This article originally appeared on Dailysignal.com on 12/27/15
How Federal Missteps Make the Case to Transfer Public Lands to States, Localities
by Marjorie Haun
A forest fire on national parkland in Washington state in 2014 overtook a young black bear, seriously burning its paws. This little bear, which would gain world renown, crawled on its elbows out of the massive Carlton Complex fire on land managed by the U.S. Forest Service.
Later named Cinder, the malnourished and horribly burned bear was rescued and treated by wildlife officials and volunteers.
After months of medical care and physical rehabilitation, officials released Cinder into the federally managed Black Bear Rehabilitation Center near Boise, Idaho.
Cinder was one of the lucky ones. Millions of animals of all kinds, including privately owned livestock, have been burned and killed in massive wildfires on federal lands in recent years.
With forests overgrown and piling up with underbrush and dead and dying trees, some would argue that releasing Cinder into a federal preserve carried an unfortunate degree of risk for the tough little bear. Federal “no-logging” policies, it seems, are turning America’s national forests into catastrophic kindling.
A growing number of state organizations seek to remedy what they consider negligent policies and shoddy oversight of public land on the part of federal agencies.
This map from the Bureau of Land Management illustrates the great imbalance between West and East when it comes to how much land is under federal control:
Unlike states east of the Continental Divide, most public lands in Western states are still controlled by the federal government. They are under the management of the Interior Department and a plethora of subagencies, including two of the most conflict-riddled land management agencies in the nation --the Bureau of Land Management (BLM) and the United States Forest Service (USFS).
A Growing Movement to Improve Public Land Management
Under the umbrella name “Transfer of Public Lands,” the movement offers a solution to the problem that is simple in concept: transfer ownership and management of public lands administered by certain federal agencies to more nimble and accountable state agencies. These agencies, who answer to governors, state legislators and citizens in each state where the land is located, will be directed to manage the public lands in a more conscientious way.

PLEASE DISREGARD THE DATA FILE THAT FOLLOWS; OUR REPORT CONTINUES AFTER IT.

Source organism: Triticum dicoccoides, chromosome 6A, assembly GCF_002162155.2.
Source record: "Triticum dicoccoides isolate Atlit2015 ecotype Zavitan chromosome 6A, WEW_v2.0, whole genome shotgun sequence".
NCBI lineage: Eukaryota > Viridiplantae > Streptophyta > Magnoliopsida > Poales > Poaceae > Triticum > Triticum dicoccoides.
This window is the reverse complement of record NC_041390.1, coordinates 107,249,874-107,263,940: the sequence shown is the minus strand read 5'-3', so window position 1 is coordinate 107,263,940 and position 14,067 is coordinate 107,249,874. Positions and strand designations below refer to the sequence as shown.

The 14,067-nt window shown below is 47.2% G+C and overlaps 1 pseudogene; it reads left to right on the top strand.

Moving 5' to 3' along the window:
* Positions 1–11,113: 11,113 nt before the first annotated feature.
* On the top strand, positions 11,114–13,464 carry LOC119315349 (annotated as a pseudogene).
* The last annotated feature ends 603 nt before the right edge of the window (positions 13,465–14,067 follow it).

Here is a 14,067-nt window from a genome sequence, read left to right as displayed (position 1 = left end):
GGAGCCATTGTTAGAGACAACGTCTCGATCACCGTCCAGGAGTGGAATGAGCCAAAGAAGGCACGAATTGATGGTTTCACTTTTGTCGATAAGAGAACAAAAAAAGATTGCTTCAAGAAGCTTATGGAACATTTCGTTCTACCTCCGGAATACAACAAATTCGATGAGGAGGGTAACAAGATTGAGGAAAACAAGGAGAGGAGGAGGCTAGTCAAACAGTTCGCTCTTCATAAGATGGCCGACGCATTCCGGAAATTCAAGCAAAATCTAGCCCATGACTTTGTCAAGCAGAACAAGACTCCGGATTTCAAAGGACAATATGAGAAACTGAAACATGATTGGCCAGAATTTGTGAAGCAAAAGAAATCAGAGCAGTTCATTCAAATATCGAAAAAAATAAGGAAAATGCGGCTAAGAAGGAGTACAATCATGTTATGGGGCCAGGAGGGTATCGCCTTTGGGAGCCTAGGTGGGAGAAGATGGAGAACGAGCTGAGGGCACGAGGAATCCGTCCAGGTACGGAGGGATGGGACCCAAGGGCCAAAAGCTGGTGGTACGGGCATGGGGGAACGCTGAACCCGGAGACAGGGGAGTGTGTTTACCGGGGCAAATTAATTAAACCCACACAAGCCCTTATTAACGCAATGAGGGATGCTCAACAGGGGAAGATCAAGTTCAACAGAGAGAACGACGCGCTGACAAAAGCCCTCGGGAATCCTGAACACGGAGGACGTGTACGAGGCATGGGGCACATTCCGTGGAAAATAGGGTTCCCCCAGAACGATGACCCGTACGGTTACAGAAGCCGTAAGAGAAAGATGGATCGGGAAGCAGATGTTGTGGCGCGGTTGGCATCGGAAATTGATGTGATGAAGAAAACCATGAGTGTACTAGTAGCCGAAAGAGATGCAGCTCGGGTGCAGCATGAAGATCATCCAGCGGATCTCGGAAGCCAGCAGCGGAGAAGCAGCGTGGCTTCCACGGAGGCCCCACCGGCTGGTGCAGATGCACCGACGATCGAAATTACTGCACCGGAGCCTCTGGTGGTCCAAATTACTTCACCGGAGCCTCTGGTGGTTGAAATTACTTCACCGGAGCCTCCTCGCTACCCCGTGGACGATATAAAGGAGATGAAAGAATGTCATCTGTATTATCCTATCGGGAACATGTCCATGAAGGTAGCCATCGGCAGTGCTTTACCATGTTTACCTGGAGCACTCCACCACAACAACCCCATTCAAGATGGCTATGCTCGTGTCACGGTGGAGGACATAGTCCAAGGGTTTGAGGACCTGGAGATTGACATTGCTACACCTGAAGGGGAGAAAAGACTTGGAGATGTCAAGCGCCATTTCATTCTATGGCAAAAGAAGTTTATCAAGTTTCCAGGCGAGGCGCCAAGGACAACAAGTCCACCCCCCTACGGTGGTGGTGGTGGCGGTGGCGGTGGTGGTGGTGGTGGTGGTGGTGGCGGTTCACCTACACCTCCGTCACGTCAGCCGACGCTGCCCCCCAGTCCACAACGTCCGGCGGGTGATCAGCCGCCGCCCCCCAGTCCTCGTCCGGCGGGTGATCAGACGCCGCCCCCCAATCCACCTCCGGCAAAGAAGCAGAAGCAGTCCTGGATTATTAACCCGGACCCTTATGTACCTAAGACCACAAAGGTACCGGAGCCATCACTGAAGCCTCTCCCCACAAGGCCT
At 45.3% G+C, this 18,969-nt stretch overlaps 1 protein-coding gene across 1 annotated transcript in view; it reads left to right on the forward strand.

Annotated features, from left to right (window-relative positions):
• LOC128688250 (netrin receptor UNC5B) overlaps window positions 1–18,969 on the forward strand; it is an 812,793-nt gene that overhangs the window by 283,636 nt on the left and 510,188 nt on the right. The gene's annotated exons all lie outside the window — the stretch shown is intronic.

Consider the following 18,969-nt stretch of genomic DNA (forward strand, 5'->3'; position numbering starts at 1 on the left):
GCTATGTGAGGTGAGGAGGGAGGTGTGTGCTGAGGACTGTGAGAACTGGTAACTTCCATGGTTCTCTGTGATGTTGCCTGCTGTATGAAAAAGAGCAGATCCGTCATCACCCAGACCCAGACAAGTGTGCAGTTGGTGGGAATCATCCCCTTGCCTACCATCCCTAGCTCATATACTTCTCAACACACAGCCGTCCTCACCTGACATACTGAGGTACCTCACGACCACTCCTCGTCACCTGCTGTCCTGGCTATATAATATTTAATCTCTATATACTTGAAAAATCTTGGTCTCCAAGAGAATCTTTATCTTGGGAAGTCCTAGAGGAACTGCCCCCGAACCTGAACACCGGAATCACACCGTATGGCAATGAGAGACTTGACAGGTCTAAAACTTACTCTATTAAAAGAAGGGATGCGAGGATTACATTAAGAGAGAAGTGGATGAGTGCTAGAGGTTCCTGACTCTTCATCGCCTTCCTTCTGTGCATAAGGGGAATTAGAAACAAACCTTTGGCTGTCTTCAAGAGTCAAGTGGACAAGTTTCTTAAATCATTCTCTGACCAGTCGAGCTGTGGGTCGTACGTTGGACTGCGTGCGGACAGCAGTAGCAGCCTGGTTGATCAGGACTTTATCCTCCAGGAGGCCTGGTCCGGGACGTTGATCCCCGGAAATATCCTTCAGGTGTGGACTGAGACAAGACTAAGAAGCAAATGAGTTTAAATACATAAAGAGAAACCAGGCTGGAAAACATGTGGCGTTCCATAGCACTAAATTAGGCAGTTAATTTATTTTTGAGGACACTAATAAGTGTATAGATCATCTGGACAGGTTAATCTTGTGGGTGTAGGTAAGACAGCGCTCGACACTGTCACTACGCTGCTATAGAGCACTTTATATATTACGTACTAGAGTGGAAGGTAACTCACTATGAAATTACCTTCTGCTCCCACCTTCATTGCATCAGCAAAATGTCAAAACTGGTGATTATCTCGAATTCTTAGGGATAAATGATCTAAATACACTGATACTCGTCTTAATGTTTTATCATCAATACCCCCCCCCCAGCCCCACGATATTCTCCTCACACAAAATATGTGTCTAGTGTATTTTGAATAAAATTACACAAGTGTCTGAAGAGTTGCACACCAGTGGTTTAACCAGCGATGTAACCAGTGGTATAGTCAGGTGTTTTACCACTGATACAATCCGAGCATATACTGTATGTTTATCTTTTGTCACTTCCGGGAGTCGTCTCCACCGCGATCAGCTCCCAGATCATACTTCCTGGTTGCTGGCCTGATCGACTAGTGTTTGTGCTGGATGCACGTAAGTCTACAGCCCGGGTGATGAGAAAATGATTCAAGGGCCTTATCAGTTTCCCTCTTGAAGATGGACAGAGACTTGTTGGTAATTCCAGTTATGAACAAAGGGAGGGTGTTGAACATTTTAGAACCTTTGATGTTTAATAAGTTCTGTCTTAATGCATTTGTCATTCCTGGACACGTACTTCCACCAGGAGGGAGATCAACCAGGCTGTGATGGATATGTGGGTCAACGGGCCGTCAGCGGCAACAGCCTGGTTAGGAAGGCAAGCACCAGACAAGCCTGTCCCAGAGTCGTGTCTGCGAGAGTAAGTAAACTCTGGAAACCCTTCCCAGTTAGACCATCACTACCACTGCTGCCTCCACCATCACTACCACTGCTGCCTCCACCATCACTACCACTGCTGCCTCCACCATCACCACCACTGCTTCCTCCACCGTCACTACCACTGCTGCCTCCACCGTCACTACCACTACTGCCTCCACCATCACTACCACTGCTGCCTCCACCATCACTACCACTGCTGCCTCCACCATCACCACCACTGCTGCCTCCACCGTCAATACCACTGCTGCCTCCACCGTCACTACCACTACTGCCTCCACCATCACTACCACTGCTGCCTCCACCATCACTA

Utah is at the forefront of the Transfer of Public Lands movement. In 2012, the state passed legislation that lays down the foundation for transferring public lands to state ownership.
National Parks, national monuments, tribal lands and Defense Department property are excluded from the requested transfer. It is only the poorly managed BLM and USFS land that transfer proponents seek to turn over to more accountable state governments.
Organized by state and county elected officials in 2012, The American Lands Council has been tireless in making the legal and moral case for transferring public lands in the West to the states.
“Public lands stay public,” says Rep. Ken Ivory, the Utah legislator who successfully introduced the Transfer of Public Lands Act, "and our national treasures will be well protected and preserved.”
In October 2015, The Los Angeles Times published an article noting that seven Republican candidates for president had expressed support for devolving federal jurisdiction to the Western states.
Can states afford it? According to an analysis by the Property and Environment Research Center, federal public land management consistently results in a net loss of revenue but state management produces a net gain. State governments are simply more efficient at public land management than behemoth federal bureaucracies taking orders from politicians and bureaucrats headquartered thousands of miles away. Responsible utilization of natural resources could easily produce enough revenue to cover management costs.
Bungling, overreach and overreactions by the federal government are making the case for a shift to state control
The true stories of human suffering and environmental degradation associated with the broken federal system are jaw dropping.
For example, in November 2008, Rose Backhaus, a 54-year-old Colorado woman, lost her life while hiking in Utah’s federally managed Little Wild Horse Canyon. She became lost in the canyon after taking a wrong turn on the trail.
The BLM, which is responsible for the property, had received requests from locals for years to place a sign in the canyon directing hikers to the proper trail. The federal agency argued that such a sign would be too expensive and have an adverse impact on the “wilderness experience.” She likely wandered for days, eventually succumbing to exposure. Her body was found by hikers the following April.
More recently, a woman in Josephine County, Ore., feared for her life as a man broke into her home. She called 911 and was told there was no one available to help her because of budget cuts. The local sheriff’s office, lacking the resources to pay deputies and staff, failed to respond to the woman’s pleas. The intruder later plead guilty to brutal sexual assault.